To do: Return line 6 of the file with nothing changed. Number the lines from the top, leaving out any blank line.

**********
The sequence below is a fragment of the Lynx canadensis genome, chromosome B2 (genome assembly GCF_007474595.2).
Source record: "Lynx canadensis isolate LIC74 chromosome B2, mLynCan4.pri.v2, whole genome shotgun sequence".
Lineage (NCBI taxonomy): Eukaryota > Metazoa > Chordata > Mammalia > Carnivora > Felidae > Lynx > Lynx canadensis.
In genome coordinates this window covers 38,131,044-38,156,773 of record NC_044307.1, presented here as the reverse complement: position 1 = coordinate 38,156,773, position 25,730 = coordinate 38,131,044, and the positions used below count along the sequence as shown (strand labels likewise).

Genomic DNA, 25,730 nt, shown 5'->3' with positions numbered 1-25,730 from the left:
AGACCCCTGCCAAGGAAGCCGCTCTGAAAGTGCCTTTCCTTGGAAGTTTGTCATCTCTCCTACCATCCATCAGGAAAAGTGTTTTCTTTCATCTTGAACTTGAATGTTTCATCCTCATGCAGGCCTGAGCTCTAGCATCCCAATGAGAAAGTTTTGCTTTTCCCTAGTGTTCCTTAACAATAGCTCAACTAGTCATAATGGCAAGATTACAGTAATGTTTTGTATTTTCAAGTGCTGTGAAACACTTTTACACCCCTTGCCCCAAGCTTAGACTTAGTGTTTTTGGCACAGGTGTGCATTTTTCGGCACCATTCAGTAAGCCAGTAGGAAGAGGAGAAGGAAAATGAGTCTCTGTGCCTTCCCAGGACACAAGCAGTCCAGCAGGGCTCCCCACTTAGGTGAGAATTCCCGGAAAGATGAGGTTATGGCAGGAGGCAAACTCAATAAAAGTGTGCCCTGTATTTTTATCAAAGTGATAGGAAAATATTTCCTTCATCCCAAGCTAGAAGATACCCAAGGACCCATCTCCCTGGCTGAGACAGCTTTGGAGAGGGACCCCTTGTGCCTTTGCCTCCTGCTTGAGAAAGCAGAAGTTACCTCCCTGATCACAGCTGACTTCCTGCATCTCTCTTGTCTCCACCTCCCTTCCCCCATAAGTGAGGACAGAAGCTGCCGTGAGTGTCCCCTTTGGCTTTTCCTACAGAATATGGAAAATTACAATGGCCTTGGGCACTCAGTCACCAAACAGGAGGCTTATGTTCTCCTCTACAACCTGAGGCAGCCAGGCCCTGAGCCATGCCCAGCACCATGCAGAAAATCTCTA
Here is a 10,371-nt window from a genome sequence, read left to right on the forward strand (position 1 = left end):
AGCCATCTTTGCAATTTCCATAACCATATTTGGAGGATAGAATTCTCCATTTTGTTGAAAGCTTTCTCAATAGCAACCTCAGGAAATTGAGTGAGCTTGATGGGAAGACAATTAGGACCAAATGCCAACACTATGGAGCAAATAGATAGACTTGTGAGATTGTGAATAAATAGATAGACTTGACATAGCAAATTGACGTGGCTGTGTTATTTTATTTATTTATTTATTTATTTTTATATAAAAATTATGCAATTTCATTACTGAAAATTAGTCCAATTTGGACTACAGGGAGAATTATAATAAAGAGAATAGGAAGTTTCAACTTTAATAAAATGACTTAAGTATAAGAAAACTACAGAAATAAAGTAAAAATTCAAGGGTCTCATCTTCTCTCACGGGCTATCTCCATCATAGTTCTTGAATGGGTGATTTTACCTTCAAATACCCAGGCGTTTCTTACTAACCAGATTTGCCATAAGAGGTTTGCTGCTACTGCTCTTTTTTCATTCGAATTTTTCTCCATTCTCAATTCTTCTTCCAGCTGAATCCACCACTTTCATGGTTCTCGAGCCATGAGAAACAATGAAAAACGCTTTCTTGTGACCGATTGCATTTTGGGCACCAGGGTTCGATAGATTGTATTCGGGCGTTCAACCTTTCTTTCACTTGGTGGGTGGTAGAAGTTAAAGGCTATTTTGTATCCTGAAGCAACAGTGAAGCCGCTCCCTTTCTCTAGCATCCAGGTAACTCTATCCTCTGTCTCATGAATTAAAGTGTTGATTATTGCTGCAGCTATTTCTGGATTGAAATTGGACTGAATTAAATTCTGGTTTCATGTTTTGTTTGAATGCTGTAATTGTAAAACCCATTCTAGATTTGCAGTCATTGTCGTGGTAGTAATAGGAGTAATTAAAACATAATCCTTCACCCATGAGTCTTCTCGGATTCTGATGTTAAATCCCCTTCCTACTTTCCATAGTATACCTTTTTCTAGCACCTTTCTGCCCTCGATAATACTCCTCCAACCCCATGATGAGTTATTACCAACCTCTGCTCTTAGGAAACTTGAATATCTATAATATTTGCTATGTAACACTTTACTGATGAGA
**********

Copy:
AGACCCCTGCCAAGGAAGCCGCTCTGAAAGTGCCTTTCCTTGGAAGTTTGTCATCTCTCCTACCATCCATCAGGAAAAGTGTTTTCTTTCATCTTGAACTTGAATGTTTCATCCTCATGCAGGCCTGAGCTCTAGCATCCCAATGAGAAAGTTTTGCTTTTCCCTAGTGTTCCTTAACAATAGCTCAACTAGTCATAATGGCAAGATTACAGTAATGTTTTGTATTTTCAAGTGCTGTGAAACACTTTTACACCCCTTGCCCCAAGCTTAGACTTAGTGTTTTTGGCACAGGTGTGCATTTTTCGGCACCATTCAGTAAGCCAGTAGGAAGAGGAGAAGGAAAATGAGTCTCTGTGCCTTCCCAGGACACAAGCAGTCCAGCAGGGCTCCCCACTTAGGTGAGAATTCCCGGAAAGATGAGGTTATGGCAGGAGGCAAACTCAATAAAAGTGTGCCCTGTATTTTTATCAAAGTGATAGGAAAATATTTCCTTCATCCCAAGCTAGAAGATACCCAAGGACCCATCTCCCTGGCTGAGACAGCTTTGGAGAGGGACCCCTTGTGCCTTTGCCTCCTGCTTGAGAAAGCAGAAGTTACCTCCCTGATCACAGCTGACTTCCTGCATCTCTCTTGTCTCCACCTCCCTTCCCCCATAAGTGAGGACAGAAGCTGCCGTGAGTGTCCCCTTTGGCTTTTCCTACAGAATATGGAAAATTACAATGGCCTTGGGCACTCAGTCACCAAACAGGAGGCTTATGTTCTCCTCTACAACCTGAGGCAGCCAGGCCCTGAGCCATGCCCAGCACCATGCAGAAAATCTCTA